Renegade Game Studios
Let me make one thing clear: when I’m playing, there is no such thing as a cooperative dexterity game. When it comes to dexterity, I’m at my most dangerous when I’m trying to help you. So maybe I won’t be a big help when playing Kane Klenko’s Flip Ships, coming this summer from Renegade Game Studios, but I’m still interested. Players in Flip Ships are pilots defending Earth against an alien invasion – by flipping their ship onto incoming alien fighters and their mother ship.
Powerboats by Dutch publisher Cwali is a pretty fun racing game – if you can find it. If you can’t, which is much more likely now, then the Kickstarter for Powerships is your chance, because it uses similar mechanics for a race IN SPACE! Sorry, I get like that when talking about space. What are those similar mechanics? Players control the speed of their vessel with a number of three-sided dice, and per turn they may only add or take away one dice to accelerate or slow down. If you slow down too late and can’t travel your full roll in a straight line, you bump into a planet and take damage – which is obviously not good. Powerships has special spaces that rotate your ship or give you double speed from the get-go, a feature that Powerboats only added with an expansion and players overwhelmingly agreed made the game more tense. So you’d get all the good stuff … and your race would be IN SPACE!
I’m not happy with Kickstarter projects that don’t have a written “How to play” section on the project page. Really not happy. But not so unhappy that I would ignore Cytosis, a worker placement game set entirely inside a Human cell. And because publisher Genius Games specializes in science games, your workers will use actual cell organelles to produce things like mRNA and ATP to ultimately score points for producing hormones or enzymes. Me being a science geek as well as a game one, this sounds very exciting. And for added tension the Kickstarter project includes the Virus expansion where you must produce the antibodies against different virus strains if you don’t want to lose the game in a whole new way.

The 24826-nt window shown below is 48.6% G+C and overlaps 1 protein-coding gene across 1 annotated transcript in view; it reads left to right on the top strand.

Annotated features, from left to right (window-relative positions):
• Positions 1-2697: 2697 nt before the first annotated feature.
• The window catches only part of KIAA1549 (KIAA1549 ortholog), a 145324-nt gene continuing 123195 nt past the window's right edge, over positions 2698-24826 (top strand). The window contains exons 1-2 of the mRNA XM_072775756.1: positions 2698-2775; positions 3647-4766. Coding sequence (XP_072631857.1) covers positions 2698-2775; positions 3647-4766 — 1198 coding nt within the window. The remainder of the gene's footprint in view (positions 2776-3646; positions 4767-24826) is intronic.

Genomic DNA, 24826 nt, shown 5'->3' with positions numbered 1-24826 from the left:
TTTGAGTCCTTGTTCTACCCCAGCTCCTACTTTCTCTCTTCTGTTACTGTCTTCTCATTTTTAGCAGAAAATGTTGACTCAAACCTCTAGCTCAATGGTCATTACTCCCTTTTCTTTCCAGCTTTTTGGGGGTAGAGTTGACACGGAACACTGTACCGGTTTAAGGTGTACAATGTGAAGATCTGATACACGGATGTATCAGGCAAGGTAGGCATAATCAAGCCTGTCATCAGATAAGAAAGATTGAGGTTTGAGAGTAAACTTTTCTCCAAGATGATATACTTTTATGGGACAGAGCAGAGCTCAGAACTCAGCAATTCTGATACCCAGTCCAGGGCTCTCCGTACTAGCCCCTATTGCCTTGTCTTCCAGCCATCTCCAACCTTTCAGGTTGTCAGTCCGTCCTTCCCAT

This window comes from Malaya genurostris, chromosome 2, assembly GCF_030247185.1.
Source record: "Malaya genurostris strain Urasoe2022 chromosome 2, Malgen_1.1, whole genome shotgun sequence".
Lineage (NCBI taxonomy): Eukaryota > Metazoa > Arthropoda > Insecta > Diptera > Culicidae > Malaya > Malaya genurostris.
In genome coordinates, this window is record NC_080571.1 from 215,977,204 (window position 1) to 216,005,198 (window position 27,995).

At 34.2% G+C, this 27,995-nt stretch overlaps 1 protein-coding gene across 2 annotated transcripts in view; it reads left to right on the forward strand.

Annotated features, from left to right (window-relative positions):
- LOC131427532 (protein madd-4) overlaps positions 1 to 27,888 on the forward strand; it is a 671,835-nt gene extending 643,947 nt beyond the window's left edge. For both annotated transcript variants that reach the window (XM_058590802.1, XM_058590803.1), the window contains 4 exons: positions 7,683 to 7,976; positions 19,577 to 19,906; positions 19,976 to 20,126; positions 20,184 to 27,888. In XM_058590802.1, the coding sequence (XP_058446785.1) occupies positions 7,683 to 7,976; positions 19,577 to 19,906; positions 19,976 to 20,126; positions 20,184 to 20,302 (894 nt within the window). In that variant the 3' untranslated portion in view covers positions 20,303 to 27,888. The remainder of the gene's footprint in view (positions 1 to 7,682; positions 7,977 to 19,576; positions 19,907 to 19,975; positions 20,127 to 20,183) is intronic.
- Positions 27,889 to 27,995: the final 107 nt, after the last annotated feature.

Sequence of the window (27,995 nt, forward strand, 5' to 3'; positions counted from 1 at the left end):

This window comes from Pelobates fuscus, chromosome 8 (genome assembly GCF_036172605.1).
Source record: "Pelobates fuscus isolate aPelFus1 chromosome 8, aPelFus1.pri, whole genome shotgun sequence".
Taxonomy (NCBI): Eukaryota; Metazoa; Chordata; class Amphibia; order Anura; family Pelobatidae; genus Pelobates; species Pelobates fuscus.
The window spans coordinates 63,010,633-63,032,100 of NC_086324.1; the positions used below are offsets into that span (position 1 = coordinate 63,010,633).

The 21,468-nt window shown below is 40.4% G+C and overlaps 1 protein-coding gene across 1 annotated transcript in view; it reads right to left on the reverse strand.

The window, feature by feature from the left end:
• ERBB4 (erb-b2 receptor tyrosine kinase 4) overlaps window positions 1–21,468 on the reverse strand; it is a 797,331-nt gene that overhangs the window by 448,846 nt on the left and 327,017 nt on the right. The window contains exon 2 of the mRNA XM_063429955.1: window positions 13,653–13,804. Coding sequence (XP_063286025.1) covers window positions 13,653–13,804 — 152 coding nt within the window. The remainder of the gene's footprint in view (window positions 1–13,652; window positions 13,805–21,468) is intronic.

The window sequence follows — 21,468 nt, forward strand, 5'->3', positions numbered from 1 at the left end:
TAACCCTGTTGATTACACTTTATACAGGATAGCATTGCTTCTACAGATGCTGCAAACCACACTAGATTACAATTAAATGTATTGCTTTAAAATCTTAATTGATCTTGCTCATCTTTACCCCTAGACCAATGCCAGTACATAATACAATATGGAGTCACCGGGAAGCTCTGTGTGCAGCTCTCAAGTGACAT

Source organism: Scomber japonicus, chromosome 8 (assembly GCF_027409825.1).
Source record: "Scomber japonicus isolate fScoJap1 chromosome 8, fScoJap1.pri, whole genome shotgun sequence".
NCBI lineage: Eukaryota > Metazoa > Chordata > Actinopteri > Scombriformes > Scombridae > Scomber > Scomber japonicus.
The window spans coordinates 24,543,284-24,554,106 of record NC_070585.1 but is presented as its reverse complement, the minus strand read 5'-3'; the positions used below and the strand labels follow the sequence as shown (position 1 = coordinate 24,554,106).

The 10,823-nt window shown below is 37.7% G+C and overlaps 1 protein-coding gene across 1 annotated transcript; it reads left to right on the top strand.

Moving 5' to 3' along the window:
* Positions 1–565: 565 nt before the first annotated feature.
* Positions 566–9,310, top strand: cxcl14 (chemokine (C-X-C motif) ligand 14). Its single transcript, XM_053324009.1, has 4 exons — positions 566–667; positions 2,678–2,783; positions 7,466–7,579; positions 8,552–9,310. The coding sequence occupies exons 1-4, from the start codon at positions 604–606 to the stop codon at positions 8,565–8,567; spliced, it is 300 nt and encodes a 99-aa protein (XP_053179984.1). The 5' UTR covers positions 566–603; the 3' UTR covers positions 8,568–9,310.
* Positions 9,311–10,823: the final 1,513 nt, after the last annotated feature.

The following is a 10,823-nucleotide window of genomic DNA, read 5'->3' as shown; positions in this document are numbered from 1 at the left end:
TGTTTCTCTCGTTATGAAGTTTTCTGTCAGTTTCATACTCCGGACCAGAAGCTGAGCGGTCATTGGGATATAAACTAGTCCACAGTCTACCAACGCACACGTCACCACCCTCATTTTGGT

The heroic agents of T.I.M.E. Stories have just returned from the polar cold of Expedition: Endurance, they deserve a nice vacation somewhere warm. How does 15th century Spain sound? Oh, there is one small thing to be done while they’re there anyway. Nothing big, just recovering a mysterious rock. That enemy agents might also be after. With possible supernatural support. And don’t get caught doing anything that might look heretic. Your vessels are religious people at a secret meeting of military Christian orders, doing things that look like witchcraft might put a quick end to mission Lumen Fidei.
In Artipia Games’s The Pursuit of Happiness you play out a life all the way from birth, taking on projects, getting an education, working jobs and raising a family. It’s a bit like The Game of Life, only it’s a cool worker placement game instead of an annoying roll-and-move, and it’s a bit like The Sims as a board game. And like in The Sims, there are many ways to expand the game. The first official expansion called Community is now on Kickstarter. On the new community board you will interact with your local community, participate in community projects and do your best to become popular. There’ll also be new options for everything from the base game (jobs, projects, items, …) and components for a fifth player.